"My favorite kind of comedy is so wrong that it's right," actor Jared Gertner said.
So it's fitting that he's starring in the blessedly twisted megahit musical "The Book of Mormon," which after scoring nine Tony Awards and a reputation for almost impossible-to-snag tickets has embarked on a national tour opening Sept. 5 at the Pantages Theatre in Los Angeles.
Created by Trey Parker and Matt Stone of TV's satirical "South Park" along with Robert Lopez of the naughty puppet musical "Avenue Q,' "The Book of Mormon" is a blasphemous-yet-endearing bromance story of two mismatched Mormon missionaries trying to convert villagers in war-torn Uganda. The show manages to skewer all things sacred while still coming off as oddly reverent.
Gertner plays, in his own words, "the screw-up Mormon," a slovenly, insecure, "Star Trek"-obsessed schlub named Elder Cunningham, who is paired with a church golden boy, Elder Price (Gavin Creel), on their mandatory, two-year mission. They are sent to Africa, where they encounter villagers ravaged by AIDS along with a genocidal warlord with an unprintable name and a penchant for circumcising every female within reach. It's in this unlikely scenario that the nerdy Cunningham finds his mojo, converting the villagers by reinventing the Mormon story with pop culture references to "Star Wars," "The Hobbit" and, of course, "Star Trek."
One of the musical's most hilarious (and scandalous) moments comes when a tribesman denounces the religion and declares that he's off to copulate with an infant to cure his AIDS. "People back then had even worse AIDS," Cunningham replies, then goes on to improvise a hilariously profane story about Mormon founder Joseph Smith to suggest sex with amphibians actually cures the disease. When the formerly meek Cunnigham later sings, "like Jesus, I'm 'growing a pair,' " one wants to celebrate along with him.
Despite some initial concerns by the show's backers in New York, Mormon viewers have reportedly enjoyed the show. Gertner says even he was startled when he began perusing the script as an understudy for the role of Cunningham before the show's opening on Broadway last year. "I remember reading it and thinking, 'They can't say this!' " the 32-year-old actor said in a telephone interview from Denver, where the musical was playing to sold-out houses recently.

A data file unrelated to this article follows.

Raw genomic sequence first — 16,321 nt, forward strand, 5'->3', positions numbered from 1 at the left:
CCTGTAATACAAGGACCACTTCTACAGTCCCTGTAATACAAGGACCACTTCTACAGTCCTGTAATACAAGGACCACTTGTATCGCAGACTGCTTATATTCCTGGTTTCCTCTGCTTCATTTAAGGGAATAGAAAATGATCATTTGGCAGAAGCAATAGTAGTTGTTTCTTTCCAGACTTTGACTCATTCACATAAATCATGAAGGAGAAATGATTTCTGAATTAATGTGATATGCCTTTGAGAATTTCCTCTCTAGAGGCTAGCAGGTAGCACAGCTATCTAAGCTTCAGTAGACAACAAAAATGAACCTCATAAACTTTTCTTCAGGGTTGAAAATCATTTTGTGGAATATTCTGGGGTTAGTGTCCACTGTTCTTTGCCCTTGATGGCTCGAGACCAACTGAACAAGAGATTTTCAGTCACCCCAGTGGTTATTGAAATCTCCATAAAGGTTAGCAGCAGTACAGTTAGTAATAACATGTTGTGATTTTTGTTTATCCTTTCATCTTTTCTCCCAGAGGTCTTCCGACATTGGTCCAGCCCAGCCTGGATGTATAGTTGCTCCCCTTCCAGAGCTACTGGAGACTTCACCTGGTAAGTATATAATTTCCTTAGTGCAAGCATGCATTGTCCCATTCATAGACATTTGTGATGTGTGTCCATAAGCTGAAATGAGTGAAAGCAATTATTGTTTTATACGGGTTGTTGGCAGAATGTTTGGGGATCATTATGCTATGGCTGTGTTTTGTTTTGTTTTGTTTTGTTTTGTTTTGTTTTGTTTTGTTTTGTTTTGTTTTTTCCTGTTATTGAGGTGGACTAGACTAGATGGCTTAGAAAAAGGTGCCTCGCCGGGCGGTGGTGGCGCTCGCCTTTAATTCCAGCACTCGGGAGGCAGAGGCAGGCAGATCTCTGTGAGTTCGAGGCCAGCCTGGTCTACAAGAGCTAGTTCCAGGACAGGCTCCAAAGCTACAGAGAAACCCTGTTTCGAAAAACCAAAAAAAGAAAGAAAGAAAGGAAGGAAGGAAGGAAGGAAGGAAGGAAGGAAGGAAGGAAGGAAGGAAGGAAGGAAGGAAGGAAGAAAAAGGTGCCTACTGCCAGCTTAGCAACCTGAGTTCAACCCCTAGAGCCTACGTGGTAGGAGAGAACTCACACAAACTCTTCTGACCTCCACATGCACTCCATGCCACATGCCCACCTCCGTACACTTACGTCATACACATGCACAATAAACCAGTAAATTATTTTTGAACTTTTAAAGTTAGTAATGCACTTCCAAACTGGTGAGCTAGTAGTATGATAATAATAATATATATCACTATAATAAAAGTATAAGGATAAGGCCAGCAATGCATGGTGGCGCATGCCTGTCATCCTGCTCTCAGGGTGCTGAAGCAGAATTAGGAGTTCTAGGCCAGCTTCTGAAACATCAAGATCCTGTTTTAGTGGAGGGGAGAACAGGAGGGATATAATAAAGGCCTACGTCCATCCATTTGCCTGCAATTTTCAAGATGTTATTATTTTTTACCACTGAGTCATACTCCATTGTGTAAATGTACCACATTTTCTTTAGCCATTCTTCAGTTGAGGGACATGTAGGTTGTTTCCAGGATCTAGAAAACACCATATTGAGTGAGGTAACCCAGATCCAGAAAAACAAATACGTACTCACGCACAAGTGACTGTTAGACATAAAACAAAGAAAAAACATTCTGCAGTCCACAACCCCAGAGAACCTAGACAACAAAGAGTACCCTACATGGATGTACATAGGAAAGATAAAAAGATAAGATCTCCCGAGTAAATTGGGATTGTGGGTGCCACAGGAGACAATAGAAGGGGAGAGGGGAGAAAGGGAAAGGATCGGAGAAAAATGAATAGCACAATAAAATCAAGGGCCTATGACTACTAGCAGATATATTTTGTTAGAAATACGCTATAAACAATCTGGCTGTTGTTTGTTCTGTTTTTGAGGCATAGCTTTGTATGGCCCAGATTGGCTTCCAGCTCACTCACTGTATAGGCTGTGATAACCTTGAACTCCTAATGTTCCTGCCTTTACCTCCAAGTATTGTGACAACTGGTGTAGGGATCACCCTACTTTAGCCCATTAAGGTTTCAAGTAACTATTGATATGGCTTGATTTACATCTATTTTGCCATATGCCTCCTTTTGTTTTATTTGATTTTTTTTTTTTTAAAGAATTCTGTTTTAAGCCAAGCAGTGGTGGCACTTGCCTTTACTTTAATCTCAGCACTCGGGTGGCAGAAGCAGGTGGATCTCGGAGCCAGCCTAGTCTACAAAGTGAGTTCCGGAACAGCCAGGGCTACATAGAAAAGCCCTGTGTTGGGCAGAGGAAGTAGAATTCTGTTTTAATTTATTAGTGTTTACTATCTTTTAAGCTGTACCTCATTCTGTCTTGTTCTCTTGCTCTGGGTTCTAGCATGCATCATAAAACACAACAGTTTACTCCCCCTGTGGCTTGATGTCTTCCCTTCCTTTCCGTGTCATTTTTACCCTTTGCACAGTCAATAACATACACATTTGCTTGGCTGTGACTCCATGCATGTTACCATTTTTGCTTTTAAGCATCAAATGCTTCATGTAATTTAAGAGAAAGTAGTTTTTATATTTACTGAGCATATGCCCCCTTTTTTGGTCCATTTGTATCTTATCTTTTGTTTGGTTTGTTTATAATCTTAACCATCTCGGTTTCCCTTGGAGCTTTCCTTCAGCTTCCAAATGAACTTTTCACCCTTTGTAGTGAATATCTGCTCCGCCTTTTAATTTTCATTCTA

In fact, the cast and crew were given security briefings before the Broadway opening, in case angry patrons lashed out against the production. "We were warned to be careful as far as receiving mail and packages to the theater, because I think they expected the show to be more controversial," Gertner said. "But the fact is, we've been very pleasantly surprised, because people have really embraced us. And I think the show is so funny, has so much heart and so much to say."
The tone of the production is key to offsetting jokes about such things as maggot-infested genitals and pedophilia: "The best way to approach material like this is to keep it as honest as completely possible and not focus on what you're saying as blasphemous, or even on making people laugh," Gertner said, sounding as earnest as one of the doorbell-ringing missionaries in the musical. "Ultimately the show is not a platform for offending people; it's a story about two young kids who are unprepared for the horror they're about to see in the world, and how they deal with it defines who they are and who they want to be."
"My character is Mormon, but the religion doesn't really interest him," added Gertner, who grew up in a Conservative Jewish home in New Jersey. "He just wants to fit in, to have friends, to be part of things. He hasn't even read the Book of Mormon, though he was supposed to, and he doesn't really know how to be a missionary. And then he gets paired with this perfect Ken doll of a Mormon, who's ready to go out and change the world. So when they go to Africa and see all the devastation, they don't really know how to handle it, and Price, who's the 'perfect' one, kind of crumbles under the pressure. But Cunningham, to even his own surprise, rises to the challenge and is able to connect with and inspire people."